An alarming increase in the number of smoke and fire incidents on airlines from passengers’ malfunctioning lithium-ion batteries is causing concern among safety and aviation experts. Because all sorts of gadgets are powered with these batteries, they are a cause of increasing risk in aviation while all other aviation risks are decreasing over time.
According to the FAA, the rechargeable lithium-ion batteries present in the luggage pose a fire threat in cargo areas. After all that happened in recent years with Samsung Note 7, Hoverboards and various devices (chargers, laptops, music players, etc.) there is consensus on the root cause: Lithium-ion batteries. Once ignited, these battery fires are extremely difficult to extinguish and require specific firefighting procedures.
At the recommendation of the Federal Aviation Administration (FAA), a host of airlines—including American Airlines, Alaska Airlines, Delta, and Hawaiian Airlines—have announced that high-tech luggage and luggage tags with embedded batteries won’t be allowed on flights due to safety concerns. It is expected that all major carriers will adopt this policy to reduce risk of incidents.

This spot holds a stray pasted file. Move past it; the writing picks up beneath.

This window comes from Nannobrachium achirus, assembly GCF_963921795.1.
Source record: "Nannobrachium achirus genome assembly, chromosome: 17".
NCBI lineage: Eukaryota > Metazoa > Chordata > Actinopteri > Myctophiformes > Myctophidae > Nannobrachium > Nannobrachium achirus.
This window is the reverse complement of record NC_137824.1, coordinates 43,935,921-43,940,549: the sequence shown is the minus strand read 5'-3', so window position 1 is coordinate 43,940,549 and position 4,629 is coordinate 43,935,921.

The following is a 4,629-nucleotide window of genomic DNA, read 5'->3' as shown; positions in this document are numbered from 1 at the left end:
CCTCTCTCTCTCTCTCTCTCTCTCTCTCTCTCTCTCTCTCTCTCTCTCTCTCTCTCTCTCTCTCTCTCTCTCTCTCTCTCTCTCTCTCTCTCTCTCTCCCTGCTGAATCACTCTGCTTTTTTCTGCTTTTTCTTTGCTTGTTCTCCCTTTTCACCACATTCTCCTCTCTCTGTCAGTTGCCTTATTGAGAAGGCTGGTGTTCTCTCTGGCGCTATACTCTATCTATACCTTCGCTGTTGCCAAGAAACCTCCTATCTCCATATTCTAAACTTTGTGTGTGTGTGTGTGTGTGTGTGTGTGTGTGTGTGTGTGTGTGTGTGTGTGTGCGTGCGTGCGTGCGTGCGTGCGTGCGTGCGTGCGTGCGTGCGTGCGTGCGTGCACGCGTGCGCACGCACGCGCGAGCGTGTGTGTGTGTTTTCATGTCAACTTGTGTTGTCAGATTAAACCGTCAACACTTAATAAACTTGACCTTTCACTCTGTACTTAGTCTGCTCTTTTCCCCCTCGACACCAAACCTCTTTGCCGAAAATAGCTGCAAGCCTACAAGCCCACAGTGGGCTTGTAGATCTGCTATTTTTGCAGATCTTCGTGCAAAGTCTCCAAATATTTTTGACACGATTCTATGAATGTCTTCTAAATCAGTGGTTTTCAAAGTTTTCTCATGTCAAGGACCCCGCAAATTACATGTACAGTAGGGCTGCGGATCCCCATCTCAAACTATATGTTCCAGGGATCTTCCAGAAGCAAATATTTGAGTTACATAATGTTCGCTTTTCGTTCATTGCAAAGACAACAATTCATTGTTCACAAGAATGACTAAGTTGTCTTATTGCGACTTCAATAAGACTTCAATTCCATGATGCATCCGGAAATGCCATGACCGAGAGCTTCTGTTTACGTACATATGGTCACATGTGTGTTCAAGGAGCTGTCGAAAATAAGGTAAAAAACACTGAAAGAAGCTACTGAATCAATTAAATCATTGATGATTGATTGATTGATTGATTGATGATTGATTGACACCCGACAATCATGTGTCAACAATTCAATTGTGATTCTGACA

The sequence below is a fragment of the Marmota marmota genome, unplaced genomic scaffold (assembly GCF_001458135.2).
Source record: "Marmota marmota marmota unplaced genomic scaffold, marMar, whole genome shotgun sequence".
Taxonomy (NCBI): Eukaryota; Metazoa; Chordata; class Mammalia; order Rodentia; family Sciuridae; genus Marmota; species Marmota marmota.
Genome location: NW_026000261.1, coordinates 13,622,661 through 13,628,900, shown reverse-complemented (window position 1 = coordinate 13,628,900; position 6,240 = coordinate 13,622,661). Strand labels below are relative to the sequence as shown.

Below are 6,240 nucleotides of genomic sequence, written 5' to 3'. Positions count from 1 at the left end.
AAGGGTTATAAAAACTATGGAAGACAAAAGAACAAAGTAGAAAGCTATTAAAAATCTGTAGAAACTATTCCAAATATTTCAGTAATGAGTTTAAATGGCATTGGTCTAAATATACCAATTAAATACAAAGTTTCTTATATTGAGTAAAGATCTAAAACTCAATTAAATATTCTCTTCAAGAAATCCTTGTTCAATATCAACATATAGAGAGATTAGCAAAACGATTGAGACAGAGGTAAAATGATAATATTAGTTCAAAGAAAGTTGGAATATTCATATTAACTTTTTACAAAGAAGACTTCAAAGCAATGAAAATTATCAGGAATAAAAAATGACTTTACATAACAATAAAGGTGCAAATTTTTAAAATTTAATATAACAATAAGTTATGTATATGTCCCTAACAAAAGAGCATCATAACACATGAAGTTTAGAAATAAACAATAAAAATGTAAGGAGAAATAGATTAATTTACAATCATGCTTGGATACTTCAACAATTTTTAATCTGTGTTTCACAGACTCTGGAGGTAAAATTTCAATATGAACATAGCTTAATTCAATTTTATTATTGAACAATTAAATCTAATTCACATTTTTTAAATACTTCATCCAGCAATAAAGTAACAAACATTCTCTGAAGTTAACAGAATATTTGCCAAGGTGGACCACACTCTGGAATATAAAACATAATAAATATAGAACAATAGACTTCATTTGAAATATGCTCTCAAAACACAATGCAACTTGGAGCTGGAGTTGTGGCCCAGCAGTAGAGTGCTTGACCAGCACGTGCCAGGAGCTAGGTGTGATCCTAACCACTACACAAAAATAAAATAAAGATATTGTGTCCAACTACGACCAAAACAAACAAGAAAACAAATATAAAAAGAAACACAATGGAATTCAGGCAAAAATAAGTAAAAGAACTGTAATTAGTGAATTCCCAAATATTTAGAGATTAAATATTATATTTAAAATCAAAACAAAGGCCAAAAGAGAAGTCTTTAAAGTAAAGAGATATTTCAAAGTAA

However, Dynotag Web/Location Enabled Smart Tags are not affected from this ban, as they do not contain any batteries or electronics. All dynotags keep their information and programming logic in the Dynotag Cloud Service (DCS) – making the physical tags maintenance-free.
Source: JetSetter, Consumer Reports, BatteryUniversity, ICC Compliance Center